Just to clarify, I point out that next week’s vote is not a second meaningful vote on the terms of the withdrawal agreement. The Prime Minister made a statement to the house on Monday; you might question exactly how much detail it gave about precisely how she plans to proceed, but obviously there is some aspiration to get some amendments to the agreement or at least to explore the possibility of that. The votes will be on a take-note motion saying that the house has noted the statement, and then there is the series of amendments, which do all sorts of things.
Your question was about what might happen after the house presumably—we might say hopefully—votes for something. It obviously rather depends on what that something is. Mr Scott mentioned a couple of the amendments that have been talked about quite a bit, and we have already explored why, if there were to be a vote for a time-limited backstop, it does not seem likely that that would lead to a change on the EU side. Indeed, Dr Zuleeg set out the reasons for that from the Brussels perspective.
That is the premise of my question. What would happen if the something that the UK goes back to the EU with is unacceptable to the EU? We would have a stalemate.
Yes, we would. The amendments would not necessarily bind the Government to take that position, but if the Government came out in support of that amendment, there would presumably be a stalemate. I would question whether that would be a sensible approach for the Government to take.
It would not be sensible, because we know that the backstop is one of the red lines that will not change. We have to think of next week as conditioning the sequencing of what happens afterwards in the UK Parliament. If the scenario in question were to happen, it would pretty quickly become apparent that there would be no renegotiation of the backstop. There might be verbal assurances from the EU about not wanting to invoke the backstop, but we know that that would not be enough to get the DUP or part of the European research group on board.
However, it would potentially condition support for whatever alternative there might be. This is completely hypothetical, but it might create more momentum towards a softer, Norway-plus type Brexit, which of course solves the problem of the border. That is the sort of thing that could happen. I do not think that such a situation would fundamentally change the negotiation with Brussels. I really do not think that that is likely to be a factor over the next few weeks; the issues are more likely to be about the effect on the sequencing and the parliamentary dynamics at Westminster.
Dr Zuleeg, in the past, the narrative from Europe has been, “This is the deal—take it or leave it,” and the Parliament has said, “We’ll leave it, thank you.” Is there any genuine flexibility in the EU27 to look at a new type of deal?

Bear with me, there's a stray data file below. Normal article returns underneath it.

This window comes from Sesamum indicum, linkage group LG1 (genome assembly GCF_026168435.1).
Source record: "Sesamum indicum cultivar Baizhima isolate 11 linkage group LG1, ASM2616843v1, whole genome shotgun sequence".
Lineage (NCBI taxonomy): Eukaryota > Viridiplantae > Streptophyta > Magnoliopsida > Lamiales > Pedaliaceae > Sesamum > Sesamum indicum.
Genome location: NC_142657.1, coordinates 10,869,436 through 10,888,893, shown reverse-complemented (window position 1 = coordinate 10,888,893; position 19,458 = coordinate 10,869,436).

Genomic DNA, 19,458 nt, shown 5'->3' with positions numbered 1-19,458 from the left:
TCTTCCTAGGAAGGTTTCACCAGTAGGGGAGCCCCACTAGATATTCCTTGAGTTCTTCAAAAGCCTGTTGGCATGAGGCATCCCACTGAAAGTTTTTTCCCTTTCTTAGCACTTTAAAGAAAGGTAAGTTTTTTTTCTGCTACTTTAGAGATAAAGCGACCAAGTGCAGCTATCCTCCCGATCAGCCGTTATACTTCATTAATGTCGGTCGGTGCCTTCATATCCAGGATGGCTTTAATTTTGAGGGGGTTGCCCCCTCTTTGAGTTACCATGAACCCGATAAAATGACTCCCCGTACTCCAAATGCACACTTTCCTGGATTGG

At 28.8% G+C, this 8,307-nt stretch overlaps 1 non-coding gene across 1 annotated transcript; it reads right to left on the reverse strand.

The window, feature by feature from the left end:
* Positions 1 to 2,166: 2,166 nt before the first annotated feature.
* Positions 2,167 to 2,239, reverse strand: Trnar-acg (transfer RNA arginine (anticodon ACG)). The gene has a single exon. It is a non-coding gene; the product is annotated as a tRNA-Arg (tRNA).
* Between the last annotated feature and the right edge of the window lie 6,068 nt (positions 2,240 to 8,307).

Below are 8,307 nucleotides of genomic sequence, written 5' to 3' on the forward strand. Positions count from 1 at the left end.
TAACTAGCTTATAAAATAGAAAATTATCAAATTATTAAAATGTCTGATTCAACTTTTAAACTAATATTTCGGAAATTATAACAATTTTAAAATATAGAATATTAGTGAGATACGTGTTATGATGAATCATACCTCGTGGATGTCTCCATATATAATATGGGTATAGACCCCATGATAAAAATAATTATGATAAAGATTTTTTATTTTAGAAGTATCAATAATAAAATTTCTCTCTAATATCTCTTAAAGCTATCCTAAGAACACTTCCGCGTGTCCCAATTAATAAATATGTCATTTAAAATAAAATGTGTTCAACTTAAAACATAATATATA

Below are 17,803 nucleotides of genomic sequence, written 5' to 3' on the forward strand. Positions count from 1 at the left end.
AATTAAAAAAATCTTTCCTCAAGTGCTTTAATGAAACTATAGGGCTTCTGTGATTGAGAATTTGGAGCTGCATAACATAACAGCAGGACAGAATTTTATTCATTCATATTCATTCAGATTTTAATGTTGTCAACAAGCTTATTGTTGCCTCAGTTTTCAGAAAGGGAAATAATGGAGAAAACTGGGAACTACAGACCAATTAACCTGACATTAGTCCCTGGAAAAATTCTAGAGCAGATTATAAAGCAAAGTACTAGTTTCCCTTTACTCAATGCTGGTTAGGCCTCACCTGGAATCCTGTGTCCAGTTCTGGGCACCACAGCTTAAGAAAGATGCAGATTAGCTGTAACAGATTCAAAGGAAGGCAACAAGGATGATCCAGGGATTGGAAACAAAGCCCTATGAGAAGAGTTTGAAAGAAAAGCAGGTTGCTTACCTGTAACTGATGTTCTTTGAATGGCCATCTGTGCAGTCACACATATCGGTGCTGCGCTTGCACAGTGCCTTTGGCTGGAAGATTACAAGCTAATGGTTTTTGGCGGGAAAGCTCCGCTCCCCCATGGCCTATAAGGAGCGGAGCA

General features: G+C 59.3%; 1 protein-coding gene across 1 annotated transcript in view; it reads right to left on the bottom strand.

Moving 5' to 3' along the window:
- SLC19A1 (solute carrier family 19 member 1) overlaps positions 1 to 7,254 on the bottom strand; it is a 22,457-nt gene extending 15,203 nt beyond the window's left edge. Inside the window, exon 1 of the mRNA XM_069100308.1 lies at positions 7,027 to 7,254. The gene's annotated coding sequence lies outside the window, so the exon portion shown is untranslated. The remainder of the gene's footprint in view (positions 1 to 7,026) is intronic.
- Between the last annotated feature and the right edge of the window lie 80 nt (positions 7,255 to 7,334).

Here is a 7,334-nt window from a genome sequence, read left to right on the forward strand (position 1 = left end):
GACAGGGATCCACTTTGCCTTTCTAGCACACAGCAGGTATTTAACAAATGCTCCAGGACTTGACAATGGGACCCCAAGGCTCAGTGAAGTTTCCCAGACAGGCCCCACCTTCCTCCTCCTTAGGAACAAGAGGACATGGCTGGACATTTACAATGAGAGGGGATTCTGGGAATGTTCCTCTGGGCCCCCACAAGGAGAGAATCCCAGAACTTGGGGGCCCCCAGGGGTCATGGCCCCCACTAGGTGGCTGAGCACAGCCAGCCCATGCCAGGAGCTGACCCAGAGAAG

We have to be clear that the deal was conditioned by EU principles and UK red lines. The EU has always been clear that, if the UK red lines changed, there might be the possibility of a different deal. However, the EU red lines will not change, because those are about principles that have an existential impact on the EU. Fundamentally, it is in the overriding political and economic interest of the 27 to stick to those principles, which is why we have seen a remarkable display of unity by the 27. That is not going to change at this stage.
As for the point about a stalemate, I would respond that the situation would not be a stalemate, because it would not remove the ticking clock. In the end, unless the UK can find a different decision, there will be a crash out, with enormous consequences for the UK. It will also hurt the EU27, but the overall consensus on the 27 side is that that is manageable and that it is better to keep EU principles than to concede on that to the UK in order to avoid a no-deal situation. In the end, the EU27 will live with no deal if that is the only possibility, and in those circumstances, the costs will be far greater to the UK. It is about the UK finding which of the options on the table is acceptable, but it is too late to create a new option that takes us in a different direction. We have had the negotiation—that is what the whole two-year process has been about.
The logic of what you are saying is that the EU would rather have no deal than concede any of its red lines.
Absolutely, because those red lines are about the principles that have been set out from the beginning, and the EU has been transparent in that respect—they were in the negotiating position from the start. It was always clear that we would have to find a deal that met those red lines. By the same token, the EU has also made it clear that it will respect the UK red lines, which is why we have the deal that is on the table.